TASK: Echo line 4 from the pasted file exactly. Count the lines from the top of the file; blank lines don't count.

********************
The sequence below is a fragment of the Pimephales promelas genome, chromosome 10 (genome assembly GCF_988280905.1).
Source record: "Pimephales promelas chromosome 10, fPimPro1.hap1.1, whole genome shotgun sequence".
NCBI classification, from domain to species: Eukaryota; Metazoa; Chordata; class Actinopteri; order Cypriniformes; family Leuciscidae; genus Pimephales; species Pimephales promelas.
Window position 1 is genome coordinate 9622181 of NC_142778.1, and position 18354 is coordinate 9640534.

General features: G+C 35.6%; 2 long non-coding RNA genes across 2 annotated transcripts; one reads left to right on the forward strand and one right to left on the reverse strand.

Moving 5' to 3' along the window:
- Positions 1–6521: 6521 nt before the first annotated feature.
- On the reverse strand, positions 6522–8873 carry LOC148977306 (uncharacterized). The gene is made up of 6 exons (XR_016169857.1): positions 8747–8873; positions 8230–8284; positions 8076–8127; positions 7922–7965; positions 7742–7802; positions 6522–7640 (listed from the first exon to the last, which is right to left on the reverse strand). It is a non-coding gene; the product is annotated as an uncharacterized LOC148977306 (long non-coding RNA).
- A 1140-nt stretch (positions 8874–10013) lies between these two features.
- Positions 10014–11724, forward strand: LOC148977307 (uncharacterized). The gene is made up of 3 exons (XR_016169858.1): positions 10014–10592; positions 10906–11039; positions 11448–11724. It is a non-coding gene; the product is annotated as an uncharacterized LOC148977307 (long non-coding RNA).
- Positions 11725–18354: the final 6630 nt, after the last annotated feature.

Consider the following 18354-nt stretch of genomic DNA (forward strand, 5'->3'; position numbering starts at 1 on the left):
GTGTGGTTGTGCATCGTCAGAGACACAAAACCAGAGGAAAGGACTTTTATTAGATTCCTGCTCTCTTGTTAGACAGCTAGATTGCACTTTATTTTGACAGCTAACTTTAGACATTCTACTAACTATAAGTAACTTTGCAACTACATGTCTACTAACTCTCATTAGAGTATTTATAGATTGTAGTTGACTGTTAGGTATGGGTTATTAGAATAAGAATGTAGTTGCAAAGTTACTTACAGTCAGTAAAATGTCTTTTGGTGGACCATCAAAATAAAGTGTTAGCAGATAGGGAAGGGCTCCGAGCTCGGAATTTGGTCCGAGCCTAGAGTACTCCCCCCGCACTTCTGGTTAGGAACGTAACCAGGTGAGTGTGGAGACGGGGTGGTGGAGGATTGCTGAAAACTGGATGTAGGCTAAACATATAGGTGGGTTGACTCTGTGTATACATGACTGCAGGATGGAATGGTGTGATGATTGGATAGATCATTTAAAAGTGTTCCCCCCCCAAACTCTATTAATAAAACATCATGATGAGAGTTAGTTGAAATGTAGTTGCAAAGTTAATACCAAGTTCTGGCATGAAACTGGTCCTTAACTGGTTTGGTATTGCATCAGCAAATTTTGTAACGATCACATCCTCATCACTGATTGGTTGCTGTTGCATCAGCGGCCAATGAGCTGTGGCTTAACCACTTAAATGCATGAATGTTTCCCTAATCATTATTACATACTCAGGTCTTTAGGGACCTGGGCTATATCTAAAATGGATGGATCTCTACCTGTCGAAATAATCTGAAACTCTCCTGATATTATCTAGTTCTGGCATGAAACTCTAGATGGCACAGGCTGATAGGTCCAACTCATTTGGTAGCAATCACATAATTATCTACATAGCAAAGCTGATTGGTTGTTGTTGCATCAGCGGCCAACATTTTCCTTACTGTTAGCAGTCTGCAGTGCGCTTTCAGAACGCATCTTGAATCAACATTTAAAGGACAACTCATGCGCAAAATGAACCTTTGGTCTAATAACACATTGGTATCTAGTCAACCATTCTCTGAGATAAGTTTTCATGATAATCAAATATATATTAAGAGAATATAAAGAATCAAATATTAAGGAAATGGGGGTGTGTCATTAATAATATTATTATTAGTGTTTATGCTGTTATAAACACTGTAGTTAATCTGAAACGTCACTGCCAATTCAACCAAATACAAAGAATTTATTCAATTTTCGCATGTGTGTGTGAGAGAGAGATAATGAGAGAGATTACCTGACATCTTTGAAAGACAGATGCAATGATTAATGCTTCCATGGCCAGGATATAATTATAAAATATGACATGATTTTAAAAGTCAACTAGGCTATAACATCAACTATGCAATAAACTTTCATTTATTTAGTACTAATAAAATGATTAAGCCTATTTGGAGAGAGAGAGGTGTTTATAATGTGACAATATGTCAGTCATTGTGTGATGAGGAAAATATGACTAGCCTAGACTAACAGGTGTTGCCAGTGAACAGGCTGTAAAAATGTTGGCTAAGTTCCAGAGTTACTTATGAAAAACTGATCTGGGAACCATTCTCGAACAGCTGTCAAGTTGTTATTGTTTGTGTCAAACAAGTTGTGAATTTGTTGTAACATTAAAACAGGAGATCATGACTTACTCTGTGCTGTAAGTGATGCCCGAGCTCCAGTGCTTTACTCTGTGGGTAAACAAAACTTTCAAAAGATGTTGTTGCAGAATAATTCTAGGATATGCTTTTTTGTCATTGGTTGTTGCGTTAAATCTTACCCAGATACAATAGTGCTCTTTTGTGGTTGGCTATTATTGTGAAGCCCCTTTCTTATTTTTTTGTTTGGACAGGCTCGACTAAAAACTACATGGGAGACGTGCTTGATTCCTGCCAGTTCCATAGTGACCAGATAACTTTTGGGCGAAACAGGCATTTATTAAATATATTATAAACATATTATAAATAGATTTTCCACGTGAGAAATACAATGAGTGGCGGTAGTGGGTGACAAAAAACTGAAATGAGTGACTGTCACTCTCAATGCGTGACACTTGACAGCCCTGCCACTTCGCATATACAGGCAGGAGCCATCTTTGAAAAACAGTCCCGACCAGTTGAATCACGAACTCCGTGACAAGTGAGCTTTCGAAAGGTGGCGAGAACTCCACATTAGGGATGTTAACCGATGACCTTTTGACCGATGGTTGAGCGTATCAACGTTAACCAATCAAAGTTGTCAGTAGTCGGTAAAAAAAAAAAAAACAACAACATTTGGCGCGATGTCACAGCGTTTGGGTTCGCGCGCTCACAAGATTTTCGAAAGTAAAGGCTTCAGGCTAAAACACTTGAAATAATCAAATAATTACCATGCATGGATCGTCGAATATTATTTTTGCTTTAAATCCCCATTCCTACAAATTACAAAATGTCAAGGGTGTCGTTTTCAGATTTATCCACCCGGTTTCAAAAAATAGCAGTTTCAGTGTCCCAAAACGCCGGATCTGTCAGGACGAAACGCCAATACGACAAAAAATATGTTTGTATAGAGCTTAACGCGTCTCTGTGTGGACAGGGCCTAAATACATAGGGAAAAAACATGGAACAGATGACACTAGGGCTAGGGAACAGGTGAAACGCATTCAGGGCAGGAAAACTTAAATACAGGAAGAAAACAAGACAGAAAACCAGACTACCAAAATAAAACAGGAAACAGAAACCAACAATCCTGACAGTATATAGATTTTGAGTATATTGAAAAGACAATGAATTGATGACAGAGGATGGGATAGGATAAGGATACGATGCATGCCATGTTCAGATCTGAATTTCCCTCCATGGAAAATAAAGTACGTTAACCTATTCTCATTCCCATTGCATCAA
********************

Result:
Window position 1 is genome coordinate 9622181 of NC_142778.1, and position 18354 is coordinate 9640534.